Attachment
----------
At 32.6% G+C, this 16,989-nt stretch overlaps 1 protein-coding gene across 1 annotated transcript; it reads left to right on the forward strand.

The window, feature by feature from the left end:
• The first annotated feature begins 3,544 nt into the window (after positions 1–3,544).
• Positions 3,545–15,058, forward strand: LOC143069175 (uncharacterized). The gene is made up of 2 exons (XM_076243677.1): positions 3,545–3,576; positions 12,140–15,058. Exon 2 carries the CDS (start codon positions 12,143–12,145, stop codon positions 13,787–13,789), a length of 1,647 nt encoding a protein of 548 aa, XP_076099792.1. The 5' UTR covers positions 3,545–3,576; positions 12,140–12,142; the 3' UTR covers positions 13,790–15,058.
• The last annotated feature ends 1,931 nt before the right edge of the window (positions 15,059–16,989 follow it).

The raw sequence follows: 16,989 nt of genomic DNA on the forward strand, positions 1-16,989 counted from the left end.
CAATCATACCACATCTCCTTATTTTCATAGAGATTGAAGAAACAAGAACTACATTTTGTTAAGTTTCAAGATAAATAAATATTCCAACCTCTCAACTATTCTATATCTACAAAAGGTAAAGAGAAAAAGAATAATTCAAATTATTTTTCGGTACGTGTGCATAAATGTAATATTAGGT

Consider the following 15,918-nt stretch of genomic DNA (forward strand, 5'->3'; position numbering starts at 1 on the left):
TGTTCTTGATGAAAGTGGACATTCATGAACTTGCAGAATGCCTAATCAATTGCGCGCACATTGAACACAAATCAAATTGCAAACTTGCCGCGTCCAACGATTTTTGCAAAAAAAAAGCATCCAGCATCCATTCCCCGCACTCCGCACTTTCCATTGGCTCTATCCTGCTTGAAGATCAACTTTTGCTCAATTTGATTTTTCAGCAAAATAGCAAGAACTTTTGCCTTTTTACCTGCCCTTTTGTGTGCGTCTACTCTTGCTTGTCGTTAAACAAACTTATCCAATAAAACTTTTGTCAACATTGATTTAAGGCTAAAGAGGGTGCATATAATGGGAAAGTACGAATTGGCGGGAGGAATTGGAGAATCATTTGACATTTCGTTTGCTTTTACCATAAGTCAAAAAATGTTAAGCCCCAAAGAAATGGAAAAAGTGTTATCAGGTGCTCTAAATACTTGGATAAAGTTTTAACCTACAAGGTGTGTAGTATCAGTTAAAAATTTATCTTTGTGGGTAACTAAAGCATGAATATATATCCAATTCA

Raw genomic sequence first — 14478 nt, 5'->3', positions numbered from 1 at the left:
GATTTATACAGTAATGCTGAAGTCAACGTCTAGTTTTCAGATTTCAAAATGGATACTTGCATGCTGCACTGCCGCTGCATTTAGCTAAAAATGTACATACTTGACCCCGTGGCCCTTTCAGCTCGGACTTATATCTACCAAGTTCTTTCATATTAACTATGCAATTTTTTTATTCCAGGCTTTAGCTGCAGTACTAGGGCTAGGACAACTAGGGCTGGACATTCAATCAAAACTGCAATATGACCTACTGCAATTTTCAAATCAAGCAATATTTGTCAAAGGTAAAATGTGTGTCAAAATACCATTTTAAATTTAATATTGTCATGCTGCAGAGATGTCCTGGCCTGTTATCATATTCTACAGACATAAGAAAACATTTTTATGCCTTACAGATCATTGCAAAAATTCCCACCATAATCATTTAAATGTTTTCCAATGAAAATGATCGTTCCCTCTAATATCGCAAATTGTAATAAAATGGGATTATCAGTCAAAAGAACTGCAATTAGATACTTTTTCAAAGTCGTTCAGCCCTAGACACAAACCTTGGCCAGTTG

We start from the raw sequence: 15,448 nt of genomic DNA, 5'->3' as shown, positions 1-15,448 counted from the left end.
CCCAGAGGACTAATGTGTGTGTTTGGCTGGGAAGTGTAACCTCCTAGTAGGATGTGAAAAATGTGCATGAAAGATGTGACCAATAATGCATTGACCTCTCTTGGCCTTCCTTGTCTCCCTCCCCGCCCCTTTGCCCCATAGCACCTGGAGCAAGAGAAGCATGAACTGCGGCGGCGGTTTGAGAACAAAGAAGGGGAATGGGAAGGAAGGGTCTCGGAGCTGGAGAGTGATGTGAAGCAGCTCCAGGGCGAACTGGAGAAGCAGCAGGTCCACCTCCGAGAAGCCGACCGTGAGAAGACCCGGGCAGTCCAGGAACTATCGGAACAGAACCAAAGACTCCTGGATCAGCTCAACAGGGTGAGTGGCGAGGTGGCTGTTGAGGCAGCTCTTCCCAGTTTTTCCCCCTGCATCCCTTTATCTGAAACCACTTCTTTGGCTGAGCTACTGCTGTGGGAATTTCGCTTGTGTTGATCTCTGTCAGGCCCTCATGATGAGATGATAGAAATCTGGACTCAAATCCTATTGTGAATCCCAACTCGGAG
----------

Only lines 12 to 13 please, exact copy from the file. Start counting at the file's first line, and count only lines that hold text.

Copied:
We start from the raw sequence: 15,448 nt of genomic DNA, 5'->3' as shown, positions 1-15,448 counted from the left end.
CCCAGAGGACTAATGTGTGTGTTTGGCTGGGAAGTGTAACCTCCTAGTAGGATGTGAAAAATGTGCATGAAAGATGTGACCAATAATGCATTGACCTCTCTTGGCCTTCCTTGTCTCCCTCCCCGCCCCTTTGCCCCATAGCACCTGGAGCAAGAGAAGCATGAACTGCGGCGGCGGTTTGAGAACAAAGAAGGGGAATGGGAAGGAAGGGTCTCGGAGCTGGAGAGTGATGTGAAGCAGCTCCAGGGCGAACTGGAGAAGCAGCAGGTCCACCTCCGAGAAGCCGACCGTGAGAAGACCCGGGCAGTCCAGGAACTATCGGAACAGAACCAAAGACTCCTGGATCAGCTCAACAGGGTGAGTGGCGAGGTGGCTGTTGAGGCAGCTCTTCCCAGTTTTTCCCCCTGCATCCCTTTATCTGAAACCACTTCTTTGGCTGAGCTACTGCTGTGGGAATTTCGCTTGTGTTGATCTCTGTCAGGCCCTCATGATGAGATGATAGAAATCTGGACTCAAATCCTATTGTGAATCCCAACTCGGAG